Photographing Garden Gnomes
Anyone who boast the opportunity of having a large enough garden filled with plenty of beautiful vegetation and flowers may at some point consider using some patio sculptures or decorations and some of the most popular of these appear to be those small figurines we typically call garden gnomes.
Off course many others uses include various other types of figurines such as those in the shapes of forest creatures, mythical beings, and simulations representative of various other figures such as butterflies, birds and so on.
A fun project which can take on many forms and variations is to do a photo shoot featuring garden gnomes. If you ever stopped at look at them carefully you will notice, at least the better made ones, seem to have a "life" of their own and even an individuality in "character."
Some are made from plastic but the better ones as it relates to photography should be the ones made from cast stone (cement) or better yet terracotta. They are usually very colorfully decorated and if you choose them carefully, no two are the same.
But what are garden gnomes and what should one look for when choosing which ones to get and included in this project?
"A garden gnome or lawn gnome is a figurine of a small humanoid creature, usually wearing a pointy hat, produced for the purpose of ornamentation and protection from evil sorcery, typically of gardens or on lawns. These figurines originate in 19th century Germany, where they became known as Gartenzwerg (literally "garden dwarf"). The application of the term gnome in English is first attested in the 1930s."Wikipedia
"Gnomes may be made from terracotta clay slip (runny clay) poured into molds. This is allowed to set up and the excess emptied from the centre leaving a clay shell. The gnome is removed from the mold when firm, then allowed to dry and then fired in a kiln until hard. Once cooled the gnome is painted. More modern gnomes are made from resins and similar materials."Wikipedia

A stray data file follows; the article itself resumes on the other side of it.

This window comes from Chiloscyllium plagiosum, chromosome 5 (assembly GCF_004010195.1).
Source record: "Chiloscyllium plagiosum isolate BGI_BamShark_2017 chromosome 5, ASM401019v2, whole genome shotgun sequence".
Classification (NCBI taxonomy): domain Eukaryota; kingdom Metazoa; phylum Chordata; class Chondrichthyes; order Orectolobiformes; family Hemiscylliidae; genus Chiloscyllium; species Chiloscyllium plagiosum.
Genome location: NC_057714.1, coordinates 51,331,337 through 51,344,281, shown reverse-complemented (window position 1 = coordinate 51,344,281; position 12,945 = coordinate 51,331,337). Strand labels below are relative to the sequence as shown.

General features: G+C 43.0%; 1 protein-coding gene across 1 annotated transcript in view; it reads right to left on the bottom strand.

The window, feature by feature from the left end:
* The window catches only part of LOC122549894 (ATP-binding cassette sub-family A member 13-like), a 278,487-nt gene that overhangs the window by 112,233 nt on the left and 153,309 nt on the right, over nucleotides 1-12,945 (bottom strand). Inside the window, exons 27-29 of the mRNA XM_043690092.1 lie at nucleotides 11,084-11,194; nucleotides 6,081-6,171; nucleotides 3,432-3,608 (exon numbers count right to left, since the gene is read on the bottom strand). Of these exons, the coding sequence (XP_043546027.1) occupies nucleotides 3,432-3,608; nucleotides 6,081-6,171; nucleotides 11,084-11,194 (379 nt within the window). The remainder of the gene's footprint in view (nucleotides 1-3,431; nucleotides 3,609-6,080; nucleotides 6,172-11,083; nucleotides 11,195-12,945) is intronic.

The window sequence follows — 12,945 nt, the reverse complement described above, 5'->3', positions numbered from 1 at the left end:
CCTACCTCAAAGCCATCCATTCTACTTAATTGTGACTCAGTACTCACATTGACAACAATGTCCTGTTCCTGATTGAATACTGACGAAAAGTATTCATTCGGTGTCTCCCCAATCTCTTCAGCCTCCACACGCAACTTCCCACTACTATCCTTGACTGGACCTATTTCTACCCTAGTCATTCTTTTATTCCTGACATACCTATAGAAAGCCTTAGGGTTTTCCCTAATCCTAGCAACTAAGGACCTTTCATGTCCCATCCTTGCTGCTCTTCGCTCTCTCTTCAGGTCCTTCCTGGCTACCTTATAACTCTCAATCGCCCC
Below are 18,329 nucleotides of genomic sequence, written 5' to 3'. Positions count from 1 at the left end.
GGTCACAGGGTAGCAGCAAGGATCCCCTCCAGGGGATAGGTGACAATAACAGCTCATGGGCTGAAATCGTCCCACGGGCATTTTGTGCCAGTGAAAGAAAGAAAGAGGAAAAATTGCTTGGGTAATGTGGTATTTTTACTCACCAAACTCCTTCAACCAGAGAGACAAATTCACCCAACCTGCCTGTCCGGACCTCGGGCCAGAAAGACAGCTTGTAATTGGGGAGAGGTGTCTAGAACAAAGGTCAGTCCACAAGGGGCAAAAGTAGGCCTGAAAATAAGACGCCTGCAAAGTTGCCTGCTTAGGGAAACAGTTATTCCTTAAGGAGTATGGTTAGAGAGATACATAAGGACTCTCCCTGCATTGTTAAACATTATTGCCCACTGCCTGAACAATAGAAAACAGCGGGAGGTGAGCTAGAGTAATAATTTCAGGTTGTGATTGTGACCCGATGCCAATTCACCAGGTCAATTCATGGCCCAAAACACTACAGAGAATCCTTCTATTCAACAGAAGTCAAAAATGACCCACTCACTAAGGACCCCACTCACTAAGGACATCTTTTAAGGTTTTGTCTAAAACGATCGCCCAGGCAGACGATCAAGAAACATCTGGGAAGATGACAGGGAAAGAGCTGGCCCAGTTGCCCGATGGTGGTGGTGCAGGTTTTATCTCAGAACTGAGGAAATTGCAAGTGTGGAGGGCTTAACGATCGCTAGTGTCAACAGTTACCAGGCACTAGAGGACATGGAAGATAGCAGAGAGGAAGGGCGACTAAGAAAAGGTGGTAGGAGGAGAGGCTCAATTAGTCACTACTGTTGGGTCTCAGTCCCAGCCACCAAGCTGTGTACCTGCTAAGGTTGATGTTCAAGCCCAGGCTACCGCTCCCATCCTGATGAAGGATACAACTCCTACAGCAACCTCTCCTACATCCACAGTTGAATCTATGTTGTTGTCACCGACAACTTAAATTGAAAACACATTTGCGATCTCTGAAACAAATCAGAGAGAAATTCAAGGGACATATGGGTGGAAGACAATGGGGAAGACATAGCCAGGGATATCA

Once you feel that you have enough of a selection the idea is to sit down and create a scenario, much like a theatre play. This may seem odd but it actually helps in creating scenes and depicting your subjects in a better "light".
Pretend that they are "actors" in a play and arrange them as if interacting with each other or engaged in garden/forest types activities such as looking for plants, scouting some fruits, tending the garden and so forth.
The shoot should be done at ground level; yes you will need to get on the ground. You should use a zoom that allows you to get in close and perhaps crop on the go. Try to use light that is diffused by clouds or taller vegetation and avoid directing a flash unit's light directly at them since the materials from which most of them are made will reflect light back and may create light hot spots.
Be creative and pose them in various ways, use various perspectives and angles and try to image them actually being alive while you capture their images.
These images can have their commercial uses. Many garden enthusiasts will gladly buy calendars showing their likeness and many greeting cards have had their likeness featured on them. There are also societies or ratherclubs, believe or not, that specialize in sharing and trading images of gnomes as well as other "questionable albeit creative ways" as well as listing a comprehensive history of them from various regions of the world where they are a popular garden staple, with England and Germany being at the forefront.
Word of caution: there have a recent rash of "kidnappings" of these lovely yet innocent little creatures by unscrupulous individuals who force gnomes to travel all over the world to many exotic locations.
These fiends have also been know to subject their gnome victims to suntan at some of the most beautiful beaches of the planet and "expose" them large quantities of deliciously prepared foods and libations and further delight themselves in sending you images of their activities ultimately returning them to you but after having corrupted their fragile minds with all the wonderful things the world has to offer, something from which these timid little creatures may never fully and completely be able to recover from.
Just be ware and keep a close eye on you gnome collections and be nice to them, after all who do you think keeps you flowers looking so nice?
Want to read another cute article about gnomes, then follow this link for more about gnomes than what you may have thought you knew about them.
- Garden Gnomes and Lawn Gnomes
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© 2012 Luis E Gonzalez